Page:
Our research program. By that I mean CREW (Center for Research of Endangered Wildlife) and the huge successes it has already had. It's a tremendous contribution to the future. CREW really is at the forefront of the industry.
Our education department. The department goes out to people, people come to them. They all get a lesson in conservation. And that's the future.
The insect house. It was the first ever and everyone said it couldn't be done. I remember one colleague telling me, "Maruska, better men than you have tried it and failed.' We worked on it five years, and all the while had the U.S. Department of Agriculture on our backs about showing a building full of insects. We had no end of trouble figuring out how to display them, we had cultures dying right and left. But we persevered, and today it's a huge success.
Jungle Trails, because it's a whole new concept. We were going to spend $2 1/2 million renovating the old Ape House, and I thought, why? We'll still have animals in little steel cages. One day I was at the bottom of that parking lot and thought what a hell of an orangutan display that would make. Total immersion. I sold the board on it, we scrapped the renovation and spent $8 1/2 million but it achieves exactly what we wanted. Sometimes, late in the day, I go down there and just sit.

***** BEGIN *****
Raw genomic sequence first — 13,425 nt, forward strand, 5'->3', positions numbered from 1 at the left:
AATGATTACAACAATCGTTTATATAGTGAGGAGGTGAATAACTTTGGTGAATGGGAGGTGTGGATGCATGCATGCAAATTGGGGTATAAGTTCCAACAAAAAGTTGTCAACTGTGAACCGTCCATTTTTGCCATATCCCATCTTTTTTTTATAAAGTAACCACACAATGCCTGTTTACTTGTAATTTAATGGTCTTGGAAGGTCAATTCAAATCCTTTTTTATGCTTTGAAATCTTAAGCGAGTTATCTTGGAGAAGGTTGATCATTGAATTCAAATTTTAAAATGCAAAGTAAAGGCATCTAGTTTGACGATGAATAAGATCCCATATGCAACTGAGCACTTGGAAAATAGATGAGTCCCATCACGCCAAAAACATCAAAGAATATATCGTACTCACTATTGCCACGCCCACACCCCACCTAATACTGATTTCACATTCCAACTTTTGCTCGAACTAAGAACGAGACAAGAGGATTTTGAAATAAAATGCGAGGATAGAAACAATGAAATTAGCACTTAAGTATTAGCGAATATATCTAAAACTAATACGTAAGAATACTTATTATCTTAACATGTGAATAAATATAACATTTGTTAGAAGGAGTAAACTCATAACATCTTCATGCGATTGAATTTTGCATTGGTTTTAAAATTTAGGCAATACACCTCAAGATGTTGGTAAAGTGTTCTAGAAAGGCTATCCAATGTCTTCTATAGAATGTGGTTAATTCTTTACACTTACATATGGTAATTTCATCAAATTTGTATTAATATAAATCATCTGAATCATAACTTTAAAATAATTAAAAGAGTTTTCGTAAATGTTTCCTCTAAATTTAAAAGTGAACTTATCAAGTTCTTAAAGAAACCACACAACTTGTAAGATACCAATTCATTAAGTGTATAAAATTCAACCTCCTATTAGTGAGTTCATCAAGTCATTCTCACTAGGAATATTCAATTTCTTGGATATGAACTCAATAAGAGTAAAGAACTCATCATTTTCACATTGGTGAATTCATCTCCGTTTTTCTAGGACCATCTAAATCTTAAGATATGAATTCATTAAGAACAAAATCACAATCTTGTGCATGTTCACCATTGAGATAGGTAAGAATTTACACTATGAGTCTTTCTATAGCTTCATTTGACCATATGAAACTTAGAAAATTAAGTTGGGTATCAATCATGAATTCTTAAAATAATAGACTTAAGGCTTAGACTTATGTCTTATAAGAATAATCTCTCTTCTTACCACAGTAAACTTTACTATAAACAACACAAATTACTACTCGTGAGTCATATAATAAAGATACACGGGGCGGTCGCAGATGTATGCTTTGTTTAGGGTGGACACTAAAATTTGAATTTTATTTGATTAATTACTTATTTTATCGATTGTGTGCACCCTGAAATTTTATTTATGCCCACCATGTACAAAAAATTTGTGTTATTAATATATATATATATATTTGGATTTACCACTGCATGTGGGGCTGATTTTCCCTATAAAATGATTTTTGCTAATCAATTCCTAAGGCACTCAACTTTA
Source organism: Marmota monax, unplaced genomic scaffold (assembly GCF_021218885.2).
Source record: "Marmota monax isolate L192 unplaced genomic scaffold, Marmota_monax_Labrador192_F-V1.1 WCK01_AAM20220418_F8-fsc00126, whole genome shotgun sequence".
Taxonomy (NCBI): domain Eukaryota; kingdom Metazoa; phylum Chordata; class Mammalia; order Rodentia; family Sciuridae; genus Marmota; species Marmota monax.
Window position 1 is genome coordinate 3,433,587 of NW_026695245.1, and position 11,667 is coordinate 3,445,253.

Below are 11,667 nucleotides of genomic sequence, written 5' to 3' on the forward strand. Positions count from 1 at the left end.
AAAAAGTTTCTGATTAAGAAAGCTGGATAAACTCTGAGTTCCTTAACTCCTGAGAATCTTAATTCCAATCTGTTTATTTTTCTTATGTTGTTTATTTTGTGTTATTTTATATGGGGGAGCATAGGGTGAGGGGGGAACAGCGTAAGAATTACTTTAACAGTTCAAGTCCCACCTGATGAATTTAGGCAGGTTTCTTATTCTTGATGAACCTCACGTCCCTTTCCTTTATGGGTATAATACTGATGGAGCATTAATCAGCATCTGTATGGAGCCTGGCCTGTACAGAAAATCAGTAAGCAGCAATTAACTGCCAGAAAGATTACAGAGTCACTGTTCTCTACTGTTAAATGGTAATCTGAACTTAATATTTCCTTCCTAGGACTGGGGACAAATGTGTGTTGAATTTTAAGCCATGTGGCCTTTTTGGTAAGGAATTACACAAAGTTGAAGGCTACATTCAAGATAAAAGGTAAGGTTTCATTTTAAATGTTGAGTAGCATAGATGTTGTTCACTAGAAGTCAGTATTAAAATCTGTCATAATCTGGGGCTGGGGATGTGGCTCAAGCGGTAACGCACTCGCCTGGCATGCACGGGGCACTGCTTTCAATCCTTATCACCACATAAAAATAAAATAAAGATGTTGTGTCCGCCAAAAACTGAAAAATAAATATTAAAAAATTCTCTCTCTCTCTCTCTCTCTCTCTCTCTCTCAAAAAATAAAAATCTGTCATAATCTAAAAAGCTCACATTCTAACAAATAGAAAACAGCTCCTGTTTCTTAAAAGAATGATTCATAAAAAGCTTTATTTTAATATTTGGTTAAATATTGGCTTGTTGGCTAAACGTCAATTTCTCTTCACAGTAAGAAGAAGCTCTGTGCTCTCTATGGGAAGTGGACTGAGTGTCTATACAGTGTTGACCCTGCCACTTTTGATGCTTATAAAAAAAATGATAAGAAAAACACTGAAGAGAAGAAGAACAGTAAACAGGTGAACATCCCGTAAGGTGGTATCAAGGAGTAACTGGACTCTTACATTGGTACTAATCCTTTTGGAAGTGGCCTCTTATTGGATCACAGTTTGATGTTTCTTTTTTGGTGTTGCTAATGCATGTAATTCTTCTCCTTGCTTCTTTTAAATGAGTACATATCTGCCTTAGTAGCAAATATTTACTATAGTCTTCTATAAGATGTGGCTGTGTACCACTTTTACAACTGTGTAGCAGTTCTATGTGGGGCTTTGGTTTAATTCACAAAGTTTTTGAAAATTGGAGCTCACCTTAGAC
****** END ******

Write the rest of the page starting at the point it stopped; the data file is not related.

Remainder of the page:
In Nashville, I'll be working on a new master plan for their zoo. In New Orleans, I'll be reviewing the master plan and maybe suggesting revisions.
That's going to suit dad just fine, says Donna Oehler, his oldest daughter and the zoo's marketing director. There's nothing he loves more than looking at something, seeing possibilities and finding ways to make them happen.
This kind of work is his passion and always will be. It's in his blood.
Then comes the voice of reason: We're going to do a lot of gardening, we're going to tend our trees, Nancy says, although I won't touch his bonsai. The first thing we're going to do is just sit down and enjoy each other.
And travel. There's a trip to Africa in the works, a going away gift given him by a travel agent friend. Then there's the Civil War tour: I got interested in the Civil War watching the Ken Burns series. Now I'm itching to go walk Gettysburg and other battle sites.
He'll be a good retiree, daughter Linda Nephew says from her home in Bloomington, Ind. He's more suited than most men because he has so many interests. The zoo's his life, but he has a zillion hobbies and collections.
No slowing down
Busy retirement, 'eh?
I assure you I won't slow down, he says, adding that he's about to launch a serious writing project conservation and is thinking of becoming more active in conservation field work. I think I can contribute to the profession while I still have a sound mind and fit body.
I also plan on getting more involved with rhino conservation, perhaps on the AZA (American Zoo and Aquarium Association) level, maybe with rhinoceros breeding programs.
Rhinoceros breeding is a pet project.